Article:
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Symposium 2011

Solution for Redesigning Fiscal Consolidation and Debt Management

The Challenge

The global financial crisis has dramatically worsened the state of public finances in the majority of developed economies. Many are on unsustainable fiscal trajectories and there is broad agreement h ...

The global financial crisis has dramatically worsened the state of public finances in the majority of developed economies. Many are on unsustainable fiscal trajectories and there is broad agreement hat very substantial consolidation efforts are needed to re-establish stability. But there is much debate about the extent and timing of the consolidation process.

Radical fiscal consolidation should focus mainly on public spending cuts and also include steps to improve competitiveness.

Given the magnitude of the fiscal problems in many of the OECD countries, the fiscal consolidation must be substantial and for this to be credible, the government must use all means available.

Empirical evidence shows that fiscal consolidations relying on spending cuts have a higher rate of success than those relying on tax increases. Reducing the share of government spending in GDP is, therefore, crucial in drawing up a consolidation strategy that will work. Tax increases may be unavoidable in some countries, but priority should be given to taxes with the least negative effect on growth, such as taxes on property and consumption.

Governments in euro zone countries with shaky public finances must put special emphasis on combining their consolidation efforts with measures that will improve international competitiveness.

Cuts in government spending and tax increases usually curb domestic demand. Individual euro zone countries cannot expect this downward effect on activity to be offset by additional monetary expansion, as the European Central Bank—with its responsibility for the whole of the euro zone—cannot aim at stabilizing demand in individual EU countries.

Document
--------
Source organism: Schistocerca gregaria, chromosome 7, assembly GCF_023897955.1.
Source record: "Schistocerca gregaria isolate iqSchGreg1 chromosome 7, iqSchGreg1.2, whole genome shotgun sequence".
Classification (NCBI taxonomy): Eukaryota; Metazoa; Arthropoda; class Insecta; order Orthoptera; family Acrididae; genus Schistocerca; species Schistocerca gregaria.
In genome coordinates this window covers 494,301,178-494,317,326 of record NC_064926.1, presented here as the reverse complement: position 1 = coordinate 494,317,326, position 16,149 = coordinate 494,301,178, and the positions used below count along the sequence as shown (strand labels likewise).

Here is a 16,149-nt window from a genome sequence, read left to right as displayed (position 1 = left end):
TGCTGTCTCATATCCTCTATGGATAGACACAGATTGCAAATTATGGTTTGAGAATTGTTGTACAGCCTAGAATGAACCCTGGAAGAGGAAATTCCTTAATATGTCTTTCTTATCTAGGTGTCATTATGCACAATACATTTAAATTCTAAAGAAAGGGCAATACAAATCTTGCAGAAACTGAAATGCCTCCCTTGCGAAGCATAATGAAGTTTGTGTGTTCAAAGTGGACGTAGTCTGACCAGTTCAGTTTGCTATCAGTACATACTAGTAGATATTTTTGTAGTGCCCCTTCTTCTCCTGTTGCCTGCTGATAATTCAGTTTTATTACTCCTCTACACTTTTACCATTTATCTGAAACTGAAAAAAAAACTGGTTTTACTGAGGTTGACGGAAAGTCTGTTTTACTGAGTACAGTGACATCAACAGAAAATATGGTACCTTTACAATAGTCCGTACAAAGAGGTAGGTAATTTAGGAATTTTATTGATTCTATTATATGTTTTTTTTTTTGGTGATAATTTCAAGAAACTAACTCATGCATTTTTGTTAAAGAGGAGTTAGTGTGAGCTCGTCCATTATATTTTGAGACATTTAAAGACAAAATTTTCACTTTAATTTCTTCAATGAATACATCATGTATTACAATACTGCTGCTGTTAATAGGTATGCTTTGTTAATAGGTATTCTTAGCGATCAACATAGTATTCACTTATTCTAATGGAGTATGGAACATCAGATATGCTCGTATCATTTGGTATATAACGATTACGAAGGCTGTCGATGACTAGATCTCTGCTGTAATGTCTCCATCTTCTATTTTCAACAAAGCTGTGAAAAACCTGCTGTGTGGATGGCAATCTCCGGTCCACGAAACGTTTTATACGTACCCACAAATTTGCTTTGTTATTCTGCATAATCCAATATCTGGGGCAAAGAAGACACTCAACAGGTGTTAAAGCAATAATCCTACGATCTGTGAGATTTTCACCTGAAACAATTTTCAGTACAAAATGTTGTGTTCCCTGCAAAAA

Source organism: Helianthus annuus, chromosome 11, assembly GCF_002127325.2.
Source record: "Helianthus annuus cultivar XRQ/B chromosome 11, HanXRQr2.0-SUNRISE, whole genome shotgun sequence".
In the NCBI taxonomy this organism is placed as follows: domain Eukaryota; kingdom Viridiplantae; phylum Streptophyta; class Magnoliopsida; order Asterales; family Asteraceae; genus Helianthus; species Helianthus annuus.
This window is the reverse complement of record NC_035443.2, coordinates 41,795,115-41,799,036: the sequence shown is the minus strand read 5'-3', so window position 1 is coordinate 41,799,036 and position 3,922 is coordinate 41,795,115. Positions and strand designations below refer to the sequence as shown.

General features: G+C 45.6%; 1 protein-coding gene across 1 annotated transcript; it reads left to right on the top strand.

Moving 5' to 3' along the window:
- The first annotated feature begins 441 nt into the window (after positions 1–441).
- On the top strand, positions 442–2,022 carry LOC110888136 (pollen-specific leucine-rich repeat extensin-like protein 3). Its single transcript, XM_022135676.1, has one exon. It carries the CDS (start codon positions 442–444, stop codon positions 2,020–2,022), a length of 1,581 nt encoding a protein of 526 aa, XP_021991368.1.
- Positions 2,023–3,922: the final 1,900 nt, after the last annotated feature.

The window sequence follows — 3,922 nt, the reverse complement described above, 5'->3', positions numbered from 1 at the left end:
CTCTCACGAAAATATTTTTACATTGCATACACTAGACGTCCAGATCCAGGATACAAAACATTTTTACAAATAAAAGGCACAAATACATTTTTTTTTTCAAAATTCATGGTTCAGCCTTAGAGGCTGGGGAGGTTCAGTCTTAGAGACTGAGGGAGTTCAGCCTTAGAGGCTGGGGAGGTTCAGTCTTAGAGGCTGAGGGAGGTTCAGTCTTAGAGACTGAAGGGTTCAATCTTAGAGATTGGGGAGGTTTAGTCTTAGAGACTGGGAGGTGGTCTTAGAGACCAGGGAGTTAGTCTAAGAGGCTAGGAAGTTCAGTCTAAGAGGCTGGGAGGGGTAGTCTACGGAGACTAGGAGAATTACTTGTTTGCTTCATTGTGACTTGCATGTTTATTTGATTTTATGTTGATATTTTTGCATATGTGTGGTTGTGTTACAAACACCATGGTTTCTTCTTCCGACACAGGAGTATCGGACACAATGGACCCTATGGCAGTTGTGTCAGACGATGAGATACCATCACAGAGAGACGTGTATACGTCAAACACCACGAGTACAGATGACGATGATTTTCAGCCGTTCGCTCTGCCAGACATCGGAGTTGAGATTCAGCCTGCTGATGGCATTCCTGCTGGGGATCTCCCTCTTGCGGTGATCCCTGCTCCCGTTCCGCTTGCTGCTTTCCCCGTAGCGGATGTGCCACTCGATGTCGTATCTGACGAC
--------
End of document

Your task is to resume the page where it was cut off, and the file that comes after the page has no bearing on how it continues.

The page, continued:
Offsetting the negative demand effect of consolidation will primarily have to be done by improving the affected countries’ international competitiveness. Suitable policy measures to increase competitiveness include deregulation (including labor market reforms) and a strengthening of government efficiency at all levels.

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    Fiscal consolidation should take account of not just solvency but also liquidity considerations, such as the size of the yearly borrowing requirement.

    Fiscal consolidation should take account of not just solvency but also liquidity considerations, such as the size of the yearly borrowing requirement.

    Fiscal consolidation should take account of not just solvency but also liquidity considerations, such as the size of the yearly borrowing requirement.

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    Ideas from Students of the Humboldt Schule, Kiel

    Ideas from Students of the Humboldt Schule, Kiel

    Ideas from Students of the Humboldt Schule, Kiel

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